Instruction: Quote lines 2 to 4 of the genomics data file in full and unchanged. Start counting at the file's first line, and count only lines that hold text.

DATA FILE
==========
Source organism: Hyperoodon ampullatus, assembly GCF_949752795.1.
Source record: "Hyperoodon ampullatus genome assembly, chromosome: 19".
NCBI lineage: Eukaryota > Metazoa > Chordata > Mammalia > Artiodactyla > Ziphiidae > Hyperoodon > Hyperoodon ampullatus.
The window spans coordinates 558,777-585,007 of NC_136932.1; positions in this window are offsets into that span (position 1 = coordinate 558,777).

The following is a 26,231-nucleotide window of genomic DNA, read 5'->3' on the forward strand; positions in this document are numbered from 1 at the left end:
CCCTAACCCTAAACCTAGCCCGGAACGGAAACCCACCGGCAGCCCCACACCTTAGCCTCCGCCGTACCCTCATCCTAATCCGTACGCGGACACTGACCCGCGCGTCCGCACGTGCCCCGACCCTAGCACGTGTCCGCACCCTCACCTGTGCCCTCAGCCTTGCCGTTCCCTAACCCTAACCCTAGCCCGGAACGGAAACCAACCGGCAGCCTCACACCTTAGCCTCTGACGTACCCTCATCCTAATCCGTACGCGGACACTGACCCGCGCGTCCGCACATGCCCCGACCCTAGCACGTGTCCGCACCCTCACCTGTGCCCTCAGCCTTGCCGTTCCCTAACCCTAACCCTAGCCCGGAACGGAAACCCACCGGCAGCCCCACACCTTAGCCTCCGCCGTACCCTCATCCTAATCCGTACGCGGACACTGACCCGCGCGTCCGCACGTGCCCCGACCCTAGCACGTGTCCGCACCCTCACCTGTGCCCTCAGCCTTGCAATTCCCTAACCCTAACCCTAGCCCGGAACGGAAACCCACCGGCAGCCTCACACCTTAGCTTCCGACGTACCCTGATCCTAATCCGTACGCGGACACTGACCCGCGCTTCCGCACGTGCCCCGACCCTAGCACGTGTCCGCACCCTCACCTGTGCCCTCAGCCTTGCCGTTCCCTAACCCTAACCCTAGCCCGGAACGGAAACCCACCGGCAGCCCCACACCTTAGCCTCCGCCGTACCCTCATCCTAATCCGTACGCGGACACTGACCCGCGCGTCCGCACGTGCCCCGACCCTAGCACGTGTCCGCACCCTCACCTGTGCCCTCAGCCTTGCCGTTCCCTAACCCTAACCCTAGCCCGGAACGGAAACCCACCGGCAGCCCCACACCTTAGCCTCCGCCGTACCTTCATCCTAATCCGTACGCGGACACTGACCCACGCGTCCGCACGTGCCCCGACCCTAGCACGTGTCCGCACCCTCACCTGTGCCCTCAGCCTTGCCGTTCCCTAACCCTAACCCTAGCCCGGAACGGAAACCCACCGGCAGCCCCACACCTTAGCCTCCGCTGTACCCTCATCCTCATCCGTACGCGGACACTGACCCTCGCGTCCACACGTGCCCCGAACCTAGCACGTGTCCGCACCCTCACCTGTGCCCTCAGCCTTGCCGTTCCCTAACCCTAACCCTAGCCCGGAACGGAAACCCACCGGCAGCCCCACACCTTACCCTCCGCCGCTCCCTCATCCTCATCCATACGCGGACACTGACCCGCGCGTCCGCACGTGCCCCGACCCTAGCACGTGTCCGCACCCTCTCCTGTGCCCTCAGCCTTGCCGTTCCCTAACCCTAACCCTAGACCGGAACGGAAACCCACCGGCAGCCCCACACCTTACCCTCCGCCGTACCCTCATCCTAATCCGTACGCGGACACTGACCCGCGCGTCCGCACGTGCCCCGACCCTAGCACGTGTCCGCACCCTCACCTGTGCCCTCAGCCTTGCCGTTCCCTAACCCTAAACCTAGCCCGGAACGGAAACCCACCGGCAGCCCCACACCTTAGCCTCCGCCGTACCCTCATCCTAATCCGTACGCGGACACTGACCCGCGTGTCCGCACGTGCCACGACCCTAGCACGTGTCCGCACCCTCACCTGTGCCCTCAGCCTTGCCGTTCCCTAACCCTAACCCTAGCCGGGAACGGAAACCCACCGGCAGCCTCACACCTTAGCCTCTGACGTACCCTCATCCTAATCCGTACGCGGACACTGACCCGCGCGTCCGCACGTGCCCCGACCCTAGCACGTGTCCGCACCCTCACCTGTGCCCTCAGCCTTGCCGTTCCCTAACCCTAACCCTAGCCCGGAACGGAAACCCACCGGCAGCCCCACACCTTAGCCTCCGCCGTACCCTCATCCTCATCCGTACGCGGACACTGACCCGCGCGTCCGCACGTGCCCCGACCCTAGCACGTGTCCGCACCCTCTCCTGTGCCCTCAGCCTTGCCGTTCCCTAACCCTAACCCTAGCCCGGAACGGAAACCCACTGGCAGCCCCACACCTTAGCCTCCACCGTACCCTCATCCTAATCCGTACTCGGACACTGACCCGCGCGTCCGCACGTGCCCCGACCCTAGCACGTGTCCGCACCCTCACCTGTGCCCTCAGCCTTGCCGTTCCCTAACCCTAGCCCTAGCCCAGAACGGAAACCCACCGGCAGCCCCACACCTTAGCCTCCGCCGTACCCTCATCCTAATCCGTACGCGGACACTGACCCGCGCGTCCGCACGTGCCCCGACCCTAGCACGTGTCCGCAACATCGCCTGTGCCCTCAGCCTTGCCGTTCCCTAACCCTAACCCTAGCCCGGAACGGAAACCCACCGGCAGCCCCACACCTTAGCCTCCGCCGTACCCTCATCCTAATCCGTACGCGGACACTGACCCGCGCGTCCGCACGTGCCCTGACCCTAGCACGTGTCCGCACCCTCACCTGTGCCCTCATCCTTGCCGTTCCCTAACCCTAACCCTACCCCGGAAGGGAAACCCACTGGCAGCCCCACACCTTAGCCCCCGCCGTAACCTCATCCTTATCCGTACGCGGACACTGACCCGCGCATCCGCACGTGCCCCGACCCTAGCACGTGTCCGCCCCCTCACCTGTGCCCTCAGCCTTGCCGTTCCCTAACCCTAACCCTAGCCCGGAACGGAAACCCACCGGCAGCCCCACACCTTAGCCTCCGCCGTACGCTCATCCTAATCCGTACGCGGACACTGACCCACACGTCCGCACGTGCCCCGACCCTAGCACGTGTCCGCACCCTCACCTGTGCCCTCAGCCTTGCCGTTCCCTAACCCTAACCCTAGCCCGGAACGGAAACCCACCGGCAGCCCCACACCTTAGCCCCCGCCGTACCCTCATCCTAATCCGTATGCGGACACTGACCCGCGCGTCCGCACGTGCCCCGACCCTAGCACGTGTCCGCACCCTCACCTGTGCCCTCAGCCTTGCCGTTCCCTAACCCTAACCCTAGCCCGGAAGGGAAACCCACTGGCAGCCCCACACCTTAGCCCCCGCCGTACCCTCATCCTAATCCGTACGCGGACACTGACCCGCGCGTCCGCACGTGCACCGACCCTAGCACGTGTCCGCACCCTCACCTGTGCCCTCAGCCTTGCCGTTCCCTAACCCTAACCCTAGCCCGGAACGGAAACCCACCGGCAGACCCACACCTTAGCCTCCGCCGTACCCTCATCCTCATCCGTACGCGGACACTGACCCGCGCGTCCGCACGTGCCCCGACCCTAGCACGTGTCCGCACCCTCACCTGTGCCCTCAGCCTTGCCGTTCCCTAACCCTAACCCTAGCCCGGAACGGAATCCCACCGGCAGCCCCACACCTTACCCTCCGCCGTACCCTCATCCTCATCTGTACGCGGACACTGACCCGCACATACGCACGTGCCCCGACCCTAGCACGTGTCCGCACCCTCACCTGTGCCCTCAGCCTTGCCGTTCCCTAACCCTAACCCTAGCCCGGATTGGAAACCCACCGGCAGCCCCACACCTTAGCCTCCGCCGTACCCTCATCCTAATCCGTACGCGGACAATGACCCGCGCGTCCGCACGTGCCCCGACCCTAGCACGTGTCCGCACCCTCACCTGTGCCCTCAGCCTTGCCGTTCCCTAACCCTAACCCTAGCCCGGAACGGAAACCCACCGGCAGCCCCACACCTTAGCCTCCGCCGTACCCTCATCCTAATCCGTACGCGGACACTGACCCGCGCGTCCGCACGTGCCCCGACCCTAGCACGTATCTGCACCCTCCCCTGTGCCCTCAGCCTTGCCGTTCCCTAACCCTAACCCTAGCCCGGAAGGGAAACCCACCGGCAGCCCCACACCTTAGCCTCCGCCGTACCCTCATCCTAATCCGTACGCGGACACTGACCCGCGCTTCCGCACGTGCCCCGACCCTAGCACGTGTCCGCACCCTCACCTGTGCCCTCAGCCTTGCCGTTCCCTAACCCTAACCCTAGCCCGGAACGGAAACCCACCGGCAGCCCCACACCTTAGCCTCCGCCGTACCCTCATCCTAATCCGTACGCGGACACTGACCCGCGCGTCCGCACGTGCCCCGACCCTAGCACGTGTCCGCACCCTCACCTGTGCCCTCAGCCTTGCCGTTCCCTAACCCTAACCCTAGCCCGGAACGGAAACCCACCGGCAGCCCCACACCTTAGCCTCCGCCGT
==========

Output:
Source record: "Hyperoodon ampullatus genome assembly, chromosome: 19".
NCBI lineage: Eukaryota > Metazoa > Chordata > Mammalia > Artiodactyla > Ziphiidae > Hyperoodon > Hyperoodon ampullatus.
The window spans coordinates 558,777-585,007 of NC_136932.1; positions in this window are offsets into that span (position 1 = coordinate 558,777).